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世卫组织呼吁中国加强自费疫苗的监管

世界卫生组织驻华代表施贺德博士发表评论文章:《疫苗事件表明中国需加强自费疫苗的监管》世界卫生组织驻华代表施贺德博士疫苗在公共卫生领域扮演特殊的角色:健康的儿...

世界卫生组织驻华代表施贺德博士发表评论文章:《疫苗事件表明中国需加强自费疫苗的监管》

世卫组织呼吁中国加强自费疫苗的监管

世界卫生组织驻华代表施贺德博士

疫苗在公共卫生领域扮演特殊的角色:健康的儿童通过接种疫苗来预防乙肝、白喉、百日咳和细菌性脑膜炎等严重的疾病。自上世纪引入和广泛使用现代疫苗以来,挽救了全球数亿人的生命。许多国家已经完全消除了麻疹、风疹和脊髓灰质炎等疾病。

疫苗已成为现代公共卫生的中心话题,以致于人们视之为理所当然。但是疫苗是复杂的生物产品,需要有力的监督和管理,以保障正确的生产方式和从工厂到接种点再到儿童的过程中得到正确处理。不当处理的疫苗可能失去部分效力和有效性。

上周,某犯罪团伙在中国转售疫苗事件揭露出疫苗供应链其中一个环节出现了问题:自费疫苗的分发环节。

中国疫苗的生产并没有问题。世卫组织与国家疫苗监管部门紧密合作了 15 年之久,对中国所有国产疫苗都有信心。世卫组织于 2010 年和 2014 年就中国疫苗监管系统开展深入独立的评估,结果均表明中国监管系统符合或超越世卫组织/国际标准。

中国政府扩大免疫规划项目中免费向儿童提供的疫苗以及市场上销售的自费疫苗均应在同一套严格监管机制中生产的。因此,中国所有疫苗的起点是一样的,其生产流程均得到世卫组织考核通过,能够生产安全、纯净和有效的疫苗。

问题是在疫苗出厂后出现的。政府分发的免费疫苗是通过严格管理的冷链系统分发的。世卫组织和联合国儿童基金会在 2014 年和 2015 年评估了中国扩大免疫规划的管理系统,结果表明中国具备很强的有效管理疫苗的能力。上周疫苗事件揭露的问题起因于自费疫苗的分发未遵循相同的高标准。不幸的是,该缺陷遭到不法分子的猖狂利用,他们为了获得暴利丝毫不顾及对儿童健康的危害。

中国扩大免疫规划系统是全球最好的系统之一。这是有事实依据的:由于接种乙肝疫苗,超过 99% 的中国儿童避免感染慢性乙肝。16 年前,中国消除了脊髓灰质炎。麻疹的发病率比疫苗前时代降低了 99%。这些成就应能提振公众的信心。

自费市场流通的疫苗对于儿童健康也是至关重要的。部分疫苗实际上仅在中国自费疫苗市场上流通。世卫组织建议国家免疫规划能涵盖这些疫苗,包括肺炎/脑膜炎疫苗、肺炎球菌疫苗和轮状病毒疫苗。这既确保中国儿童受益于这些疫苗本身,又能将此类疫苗纳入严格管理的政府分发系统。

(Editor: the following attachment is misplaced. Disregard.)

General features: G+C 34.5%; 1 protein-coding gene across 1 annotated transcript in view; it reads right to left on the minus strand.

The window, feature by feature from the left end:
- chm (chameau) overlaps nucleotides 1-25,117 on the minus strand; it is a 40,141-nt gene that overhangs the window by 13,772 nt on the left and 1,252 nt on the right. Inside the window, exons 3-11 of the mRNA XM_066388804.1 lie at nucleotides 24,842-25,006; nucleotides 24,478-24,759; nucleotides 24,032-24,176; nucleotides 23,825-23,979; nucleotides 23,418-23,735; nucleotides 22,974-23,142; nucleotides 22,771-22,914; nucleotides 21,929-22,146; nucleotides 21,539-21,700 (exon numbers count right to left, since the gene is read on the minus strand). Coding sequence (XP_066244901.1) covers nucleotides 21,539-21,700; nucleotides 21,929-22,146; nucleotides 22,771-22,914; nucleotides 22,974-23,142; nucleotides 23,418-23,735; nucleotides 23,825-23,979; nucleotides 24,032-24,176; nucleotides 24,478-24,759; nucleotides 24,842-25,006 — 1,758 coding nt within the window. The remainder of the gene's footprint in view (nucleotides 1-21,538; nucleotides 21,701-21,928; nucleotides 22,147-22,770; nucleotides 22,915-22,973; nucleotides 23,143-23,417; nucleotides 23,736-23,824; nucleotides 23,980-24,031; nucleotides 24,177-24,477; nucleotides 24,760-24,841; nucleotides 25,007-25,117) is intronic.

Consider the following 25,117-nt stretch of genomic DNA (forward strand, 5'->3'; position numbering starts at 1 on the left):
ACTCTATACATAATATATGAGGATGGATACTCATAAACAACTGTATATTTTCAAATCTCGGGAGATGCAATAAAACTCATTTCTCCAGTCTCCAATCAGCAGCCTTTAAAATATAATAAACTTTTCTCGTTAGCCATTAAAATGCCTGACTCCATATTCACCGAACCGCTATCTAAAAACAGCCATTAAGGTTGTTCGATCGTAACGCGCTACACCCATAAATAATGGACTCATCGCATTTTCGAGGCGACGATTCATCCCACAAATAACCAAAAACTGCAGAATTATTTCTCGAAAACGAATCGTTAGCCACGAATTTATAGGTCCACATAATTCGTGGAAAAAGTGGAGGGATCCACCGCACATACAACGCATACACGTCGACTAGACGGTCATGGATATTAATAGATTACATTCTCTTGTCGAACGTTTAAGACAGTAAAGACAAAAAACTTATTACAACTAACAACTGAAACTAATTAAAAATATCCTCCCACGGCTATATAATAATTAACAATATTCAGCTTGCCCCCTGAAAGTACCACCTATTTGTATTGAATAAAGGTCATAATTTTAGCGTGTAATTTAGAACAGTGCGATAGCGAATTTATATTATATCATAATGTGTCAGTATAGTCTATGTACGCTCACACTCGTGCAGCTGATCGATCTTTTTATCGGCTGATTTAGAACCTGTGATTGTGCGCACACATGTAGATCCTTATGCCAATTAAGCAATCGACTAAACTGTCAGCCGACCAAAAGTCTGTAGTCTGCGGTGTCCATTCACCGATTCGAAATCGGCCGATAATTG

中国有关卫生部门和警方正在调查这起疫苗转售事件,表明中国政府对本事件的重视程度。世卫组织与开展调查的有关卫生部门始终保持紧密联系,并为其提供全力支持。尽管如此,本次事件说明中国需着力加强疫苗管理法规的全面实施。具体来说,自费疫苗的分发应严格遵守与扩大免疫规划疫苗同样的严格标准,杜绝引起此类事件再次发生。

本次疫苗事件引发的问题之一是,中国父母可能对免疫失去信心而减少其子女的常规免疫。这将导致非常严重的后果,因为疫苗是防止一系列致病和致死儿童疾病的唯一途径。改善中国自费疫苗的管理、监测和监督将有力保障所有疫苗的安全和效力。必须采取紧急行动恢复公众对疫苗的信心,保障儿童的身体健康。

—— 世界卫生组织驻华代表施贺德博士

以下为原文全文:

Vaccines incident highlights the need for stronger regulation of private vaccines in China

Opinion piece by 

Dr Bernhard Schwartländer, 

WHO Representative in China 

Vaccines have a special role in public health – they are given to healthy children, to prevent serious diseases like hepatitis B, diphtheria, pertussis (whooping cough), and bacterial meningitis.  Since the introduction and widespread use of modern vaccines over the last century, hundreds of millions of lives have been saved all over the world. In many countries, diseases like measles, rubella, and poliomyelitis have been eliminated completely.